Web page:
Your Guide to the Different Types of Cigars

Variety of cigars grouped together on table top

Cigars are as diverse as the people who enjoy them. And like other fine products (looking at you, wine), hobbyists like to geek out over the myriad types available. Some prefer a short, stubby cigar with a bold, in-your-face flavor that pairs well with a brandy and leatherbound book. Others prefer a gentler, slimmer smoke to fit neatly in their travel cigar humidor as they tour the globe. And some cigar aficionados fall in that “Goldilocks” middle of the road, content with the “midsize sedan” equivalent of a cigar—classic and dependable. Feel like you need a personal cigar guide yet?

Is there a right or wrong type of cigar? Absolutely not. Which cigar you choose is ultimately a reflection of your taste, time frame, circumstances and sensibilities. Most cigar enthusiasts keep several cigar types stocked in their humidors—with Boveda humidity packets to keep everything fresh, of course.

If you’re new to cigars and want to diversify your humidor, this is your article. Below, we explore different types of cigars by looking at three critical characteristics: length, shape and color.

Your Cigar Guide to Ring Gauge and Length

The first way to differentiate cigars is by size. And like all cylindrical objects, the size of a cigar is measured by its length and diameter (known as “ring gauge” in cigar speak). As you browse the walk-in humidor at a cigar shop or the digital sections of an e-tailer, you’ll notice that cigars come in all shapes and sizes: short and stout, long and thin, short and skinny, long and fat, etc.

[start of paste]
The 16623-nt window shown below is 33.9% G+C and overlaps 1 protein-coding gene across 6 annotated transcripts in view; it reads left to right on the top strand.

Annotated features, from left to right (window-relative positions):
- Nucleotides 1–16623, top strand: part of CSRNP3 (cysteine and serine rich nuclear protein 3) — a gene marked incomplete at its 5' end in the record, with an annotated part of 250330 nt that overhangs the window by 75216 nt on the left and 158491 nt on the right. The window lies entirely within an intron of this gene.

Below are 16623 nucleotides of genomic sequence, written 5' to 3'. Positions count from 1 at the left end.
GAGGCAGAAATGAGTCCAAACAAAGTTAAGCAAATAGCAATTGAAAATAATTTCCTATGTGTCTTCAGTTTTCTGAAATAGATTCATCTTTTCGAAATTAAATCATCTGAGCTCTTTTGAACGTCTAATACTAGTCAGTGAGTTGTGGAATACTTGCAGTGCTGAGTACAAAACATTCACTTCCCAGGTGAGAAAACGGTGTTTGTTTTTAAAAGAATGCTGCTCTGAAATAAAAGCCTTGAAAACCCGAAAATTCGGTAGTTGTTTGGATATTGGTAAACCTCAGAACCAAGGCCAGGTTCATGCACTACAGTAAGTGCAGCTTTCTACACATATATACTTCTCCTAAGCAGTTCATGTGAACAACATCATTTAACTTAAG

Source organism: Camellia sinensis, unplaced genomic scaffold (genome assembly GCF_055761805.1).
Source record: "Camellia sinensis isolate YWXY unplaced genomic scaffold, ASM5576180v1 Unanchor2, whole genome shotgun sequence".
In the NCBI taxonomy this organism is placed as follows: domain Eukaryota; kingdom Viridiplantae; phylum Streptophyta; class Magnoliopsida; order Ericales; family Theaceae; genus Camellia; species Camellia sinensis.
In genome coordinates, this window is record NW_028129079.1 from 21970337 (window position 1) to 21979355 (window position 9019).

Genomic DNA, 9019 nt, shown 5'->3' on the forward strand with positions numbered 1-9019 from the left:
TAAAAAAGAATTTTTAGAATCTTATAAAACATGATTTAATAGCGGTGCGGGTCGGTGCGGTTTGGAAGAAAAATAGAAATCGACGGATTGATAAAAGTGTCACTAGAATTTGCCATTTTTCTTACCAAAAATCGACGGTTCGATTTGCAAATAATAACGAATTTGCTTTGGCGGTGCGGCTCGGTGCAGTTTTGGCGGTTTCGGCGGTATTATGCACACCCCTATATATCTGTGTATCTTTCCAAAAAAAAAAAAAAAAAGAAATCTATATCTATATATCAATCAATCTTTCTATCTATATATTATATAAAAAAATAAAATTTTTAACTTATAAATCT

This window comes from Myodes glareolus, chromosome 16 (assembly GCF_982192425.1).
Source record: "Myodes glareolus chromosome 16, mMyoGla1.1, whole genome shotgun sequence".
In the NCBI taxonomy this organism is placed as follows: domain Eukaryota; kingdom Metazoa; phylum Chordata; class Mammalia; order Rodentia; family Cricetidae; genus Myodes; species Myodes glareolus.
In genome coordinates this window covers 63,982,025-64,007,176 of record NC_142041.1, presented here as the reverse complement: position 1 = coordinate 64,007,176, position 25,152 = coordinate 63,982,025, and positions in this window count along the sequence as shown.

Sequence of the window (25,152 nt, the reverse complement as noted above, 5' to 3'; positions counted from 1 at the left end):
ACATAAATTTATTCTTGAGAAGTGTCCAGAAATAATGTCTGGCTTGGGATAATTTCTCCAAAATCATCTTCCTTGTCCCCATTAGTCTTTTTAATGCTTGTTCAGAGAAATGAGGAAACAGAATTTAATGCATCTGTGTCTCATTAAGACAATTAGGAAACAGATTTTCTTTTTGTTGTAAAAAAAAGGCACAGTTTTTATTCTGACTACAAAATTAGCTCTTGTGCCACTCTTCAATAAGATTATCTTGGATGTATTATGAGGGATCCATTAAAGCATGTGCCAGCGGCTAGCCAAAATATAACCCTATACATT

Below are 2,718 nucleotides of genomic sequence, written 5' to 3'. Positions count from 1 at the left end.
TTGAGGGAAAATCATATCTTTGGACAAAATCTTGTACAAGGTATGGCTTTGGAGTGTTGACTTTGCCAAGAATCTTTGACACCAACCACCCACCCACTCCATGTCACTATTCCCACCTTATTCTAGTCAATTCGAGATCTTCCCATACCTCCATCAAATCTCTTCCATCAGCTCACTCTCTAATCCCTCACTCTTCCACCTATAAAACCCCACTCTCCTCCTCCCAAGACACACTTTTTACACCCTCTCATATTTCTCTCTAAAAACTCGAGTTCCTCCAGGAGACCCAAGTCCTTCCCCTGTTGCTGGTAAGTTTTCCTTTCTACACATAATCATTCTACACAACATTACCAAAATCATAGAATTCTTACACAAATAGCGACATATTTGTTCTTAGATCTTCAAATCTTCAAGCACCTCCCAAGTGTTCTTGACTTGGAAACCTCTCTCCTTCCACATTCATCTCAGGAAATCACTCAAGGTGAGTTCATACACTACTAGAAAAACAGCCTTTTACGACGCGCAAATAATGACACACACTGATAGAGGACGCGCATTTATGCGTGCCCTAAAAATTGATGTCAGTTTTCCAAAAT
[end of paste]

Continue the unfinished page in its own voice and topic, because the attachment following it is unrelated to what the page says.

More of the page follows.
But before you go into a cigar shop asking for a “long and fat cigar,” understand that there’s cigar-specific terminology. Below you’ll find a few of the most common sizes of cigars, listed alongside their length and ring gauge. Note that when we talk about ring gauges, a “ring” is equivalent to 1/64th of an inch, and so a gauge is expressed as a fraction of an inch (50/64th is simply called a “50 gauge,” e.g.).

Cigar Guide: Boveda Cigar Ring Gauge


  • CIGARILLO: 3.5 inches x 25
  • PETIT CORONA: 4.5 inches x 42
  • GORDITO: 4.5 inches x 60
  • ROBUSTO: 5 inches x 52
  • GORDO: 6 inches x 60
  • PANATELA: 6 inches x 34
  • CHURCHILL: 7 inches x 48
  • DOUBLE CORONA: 7.5 inches x 50
  • GRAN CORONA: 9.5 inches x 47

Does size matter in a cigar? Yes and no. Cigar gauge does have some impact on intensity, and cigar length does influence how long it takes smoke to reach your palate. But there are complicating factors like the wrapper leaf, filler, binder and specific brand that outweigh any differences you might notice from the size. Additionally, how a cigar was stored is a far more significant determinant of flavor than size. Read our resources on the role of cigar humidity and how to humidify a cigar for more information.

What Cigar Size Should I Buy?

Boveda’s Nate Beck says it’s ok to not finish a whole stick.

Your Cigar Guide to Shape